This brief offers lessons learned about how to protect recipient benefits, particularly in California, through the lens of the Abundant Birth Project (ABP), a pilot program aimed at reducing birth health disparities and improving birth outcomes for Black and Pacific Islander pregnant women in San Francisco by providing $1,000 per month for six months during pregnancy and six months post-partum.
Interest in guaranteed income programs providing continuous, unconditional cash transfers is surging, with more than 30 pilot programs in development or underway in the U.S. alone. Guaranteed income is a policy response to systemic poverty and rising inequality, particularly during a pandemic that has brutally exacerbated these problems, and differs from traditional safety net policies by providing a steady and predictable flow of cash that recipients can use without limitations. The amount of money provided by current U.S. pilots is not sufficient for participants to live on, so many low-income recipients will continue to depend on public benefit programs to help bridge the gap.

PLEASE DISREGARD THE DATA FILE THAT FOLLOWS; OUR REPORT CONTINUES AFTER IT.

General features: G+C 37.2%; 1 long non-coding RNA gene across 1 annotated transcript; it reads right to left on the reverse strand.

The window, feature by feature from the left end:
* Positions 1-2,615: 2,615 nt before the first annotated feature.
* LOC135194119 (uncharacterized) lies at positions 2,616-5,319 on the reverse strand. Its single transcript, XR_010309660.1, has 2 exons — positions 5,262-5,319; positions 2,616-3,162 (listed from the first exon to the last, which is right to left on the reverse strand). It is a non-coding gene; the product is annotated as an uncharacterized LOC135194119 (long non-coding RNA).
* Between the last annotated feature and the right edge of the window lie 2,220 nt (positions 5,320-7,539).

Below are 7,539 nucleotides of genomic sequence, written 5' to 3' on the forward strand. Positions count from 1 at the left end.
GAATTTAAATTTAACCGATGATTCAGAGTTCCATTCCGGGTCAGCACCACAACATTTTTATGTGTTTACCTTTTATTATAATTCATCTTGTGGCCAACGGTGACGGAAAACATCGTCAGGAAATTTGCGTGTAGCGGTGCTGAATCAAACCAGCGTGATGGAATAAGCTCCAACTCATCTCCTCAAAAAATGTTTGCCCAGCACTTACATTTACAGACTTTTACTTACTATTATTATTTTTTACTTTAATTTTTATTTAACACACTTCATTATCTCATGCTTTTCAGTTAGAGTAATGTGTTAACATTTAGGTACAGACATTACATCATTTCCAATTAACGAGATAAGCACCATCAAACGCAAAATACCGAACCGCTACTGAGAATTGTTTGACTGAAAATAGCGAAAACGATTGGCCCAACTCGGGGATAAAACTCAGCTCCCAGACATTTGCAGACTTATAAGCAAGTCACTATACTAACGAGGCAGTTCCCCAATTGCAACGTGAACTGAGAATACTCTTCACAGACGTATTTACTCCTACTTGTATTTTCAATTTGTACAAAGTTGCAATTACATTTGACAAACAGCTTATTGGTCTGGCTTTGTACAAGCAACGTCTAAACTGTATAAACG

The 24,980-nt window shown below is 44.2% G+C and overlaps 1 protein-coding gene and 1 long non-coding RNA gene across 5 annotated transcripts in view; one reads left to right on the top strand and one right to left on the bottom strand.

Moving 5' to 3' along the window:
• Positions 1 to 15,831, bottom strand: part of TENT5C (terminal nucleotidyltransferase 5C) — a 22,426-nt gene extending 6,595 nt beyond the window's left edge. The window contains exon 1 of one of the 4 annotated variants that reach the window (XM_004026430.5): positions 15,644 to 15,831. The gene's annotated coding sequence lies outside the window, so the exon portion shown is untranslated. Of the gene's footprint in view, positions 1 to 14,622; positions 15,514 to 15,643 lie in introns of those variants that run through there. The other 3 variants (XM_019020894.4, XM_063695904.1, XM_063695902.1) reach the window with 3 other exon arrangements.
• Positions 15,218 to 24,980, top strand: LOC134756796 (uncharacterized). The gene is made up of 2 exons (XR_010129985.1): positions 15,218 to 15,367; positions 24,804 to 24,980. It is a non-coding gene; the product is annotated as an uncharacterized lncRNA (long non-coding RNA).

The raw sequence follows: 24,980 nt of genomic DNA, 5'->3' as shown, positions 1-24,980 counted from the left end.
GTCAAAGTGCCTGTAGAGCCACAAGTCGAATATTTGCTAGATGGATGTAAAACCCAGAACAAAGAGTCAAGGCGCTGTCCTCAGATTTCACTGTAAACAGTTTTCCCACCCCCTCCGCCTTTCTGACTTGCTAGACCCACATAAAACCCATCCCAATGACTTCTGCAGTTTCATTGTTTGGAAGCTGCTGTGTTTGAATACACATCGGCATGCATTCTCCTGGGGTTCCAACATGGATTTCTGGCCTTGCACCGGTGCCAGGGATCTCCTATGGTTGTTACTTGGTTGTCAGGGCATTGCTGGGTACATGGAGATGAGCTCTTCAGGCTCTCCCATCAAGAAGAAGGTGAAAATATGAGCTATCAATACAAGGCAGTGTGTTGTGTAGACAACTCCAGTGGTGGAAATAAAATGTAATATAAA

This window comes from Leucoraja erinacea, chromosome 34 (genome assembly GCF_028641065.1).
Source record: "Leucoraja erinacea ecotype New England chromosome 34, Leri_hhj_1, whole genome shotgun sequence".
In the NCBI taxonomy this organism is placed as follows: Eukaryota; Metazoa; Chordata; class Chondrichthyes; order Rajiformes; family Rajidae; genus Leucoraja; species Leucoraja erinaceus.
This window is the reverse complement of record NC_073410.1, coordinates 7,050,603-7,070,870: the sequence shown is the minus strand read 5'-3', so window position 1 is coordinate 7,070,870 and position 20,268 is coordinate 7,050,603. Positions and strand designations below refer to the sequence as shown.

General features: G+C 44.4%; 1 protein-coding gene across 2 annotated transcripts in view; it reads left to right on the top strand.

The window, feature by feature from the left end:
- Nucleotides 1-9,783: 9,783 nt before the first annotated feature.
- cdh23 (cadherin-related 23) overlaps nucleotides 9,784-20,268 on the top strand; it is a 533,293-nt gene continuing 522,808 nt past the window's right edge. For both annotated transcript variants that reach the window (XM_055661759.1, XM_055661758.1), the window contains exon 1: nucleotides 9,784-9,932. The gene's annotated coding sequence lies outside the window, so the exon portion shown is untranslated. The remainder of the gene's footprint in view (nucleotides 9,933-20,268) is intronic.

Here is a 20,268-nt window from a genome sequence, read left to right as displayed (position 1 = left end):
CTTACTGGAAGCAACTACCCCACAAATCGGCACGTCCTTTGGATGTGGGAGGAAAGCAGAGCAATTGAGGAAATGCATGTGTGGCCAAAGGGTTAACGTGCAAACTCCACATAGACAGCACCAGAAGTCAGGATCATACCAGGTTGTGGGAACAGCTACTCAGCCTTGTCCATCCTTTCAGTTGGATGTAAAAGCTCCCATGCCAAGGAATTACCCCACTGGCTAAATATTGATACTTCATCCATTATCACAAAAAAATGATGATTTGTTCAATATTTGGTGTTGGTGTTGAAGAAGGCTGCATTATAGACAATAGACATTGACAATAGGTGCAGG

Safety net programs are effective in reducing poverty, especially deep poverty, and many benefit recipients rely on these programs to survive. However, the majority of these programs have restrictive, complex, and shifting eligibility requirements around household income and assets. People relying on benefits face a well-documented “benefits cliff” problem, where even small increases in earnings or assets can result in sudden and often unexpected reductions, or even total losses, in public benefits.